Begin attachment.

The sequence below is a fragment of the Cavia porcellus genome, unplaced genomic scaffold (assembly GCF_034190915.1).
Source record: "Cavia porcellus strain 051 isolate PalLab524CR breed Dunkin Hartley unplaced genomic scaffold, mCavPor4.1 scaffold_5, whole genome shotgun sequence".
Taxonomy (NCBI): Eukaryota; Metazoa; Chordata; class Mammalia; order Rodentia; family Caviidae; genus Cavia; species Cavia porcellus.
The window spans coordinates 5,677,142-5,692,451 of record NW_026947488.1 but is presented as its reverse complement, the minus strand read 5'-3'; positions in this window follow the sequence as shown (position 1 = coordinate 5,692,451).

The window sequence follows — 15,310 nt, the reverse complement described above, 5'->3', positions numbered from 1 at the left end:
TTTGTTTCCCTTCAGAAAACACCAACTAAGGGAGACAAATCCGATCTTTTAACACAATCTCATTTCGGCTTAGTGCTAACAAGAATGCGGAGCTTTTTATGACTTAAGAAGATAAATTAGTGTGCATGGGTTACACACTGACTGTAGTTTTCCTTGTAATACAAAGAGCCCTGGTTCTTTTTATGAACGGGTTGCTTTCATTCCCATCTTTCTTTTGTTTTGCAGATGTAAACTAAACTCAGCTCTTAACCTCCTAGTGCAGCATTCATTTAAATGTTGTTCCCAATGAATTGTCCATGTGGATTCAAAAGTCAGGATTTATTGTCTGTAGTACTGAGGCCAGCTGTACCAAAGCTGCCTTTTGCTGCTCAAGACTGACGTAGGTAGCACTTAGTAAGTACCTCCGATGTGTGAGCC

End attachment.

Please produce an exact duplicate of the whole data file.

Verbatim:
The sequence below is a fragment of the Cavia porcellus genome, unplaced genomic scaffold (assembly GCF_034190915.1).
Source record: "Cavia porcellus strain 051 isolate PalLab524CR breed Dunkin Hartley unplaced genomic scaffold, mCavPor4.1 scaffold_5, whole genome shotgun sequence".
Taxonomy (NCBI): Eukaryota; Metazoa; Chordata; class Mammalia; order Rodentia; family Caviidae; genus Cavia; species Cavia porcellus.
The window spans coordinates 5,677,142-5,692,451 of record NW_026947488.1 but is presented as its reverse complement, the minus strand read 5'-3'; positions in this window follow the sequence as shown (position 1 = coordinate 5,692,451).

The window sequence follows — 15,310 nt, the reverse complement described above, 5'->3', positions numbered from 1 at the left end:
TTTGTTTCCCTTCAGAAAACACCAACTAAGGGAGACAAATCCGATCTTTTAACACAATCTCATTTCGGCTTAGTGCTAACAAGAATGCGGAGCTTTTTATGACTTAAGAAGATAAATTAGTGTGCATGGGTTACACACTGACTGTAGTTTTCCTTGTAATACAAAGAGCCCTGGTTCTTTTTATGAACGGGTTGCTTTCATTCCCATCTTTCTTTTGTTTTGCAGATGTAAACTAAACTCAGCTCTTAACCTCCTAGTGCAGCATTCATTTAAATGTTGTTCCCAATGAATTGTCCATGTGGATTCAAAAGTCAGGATTTATTGTCTGTAGTACTGAGGCCAGCTGTACCAAAGCTGCCTTTTGCTGCTCAAGACTGACGTAGGTAGCACTTAGTAAGTACCTCCGATGTGTGAGCC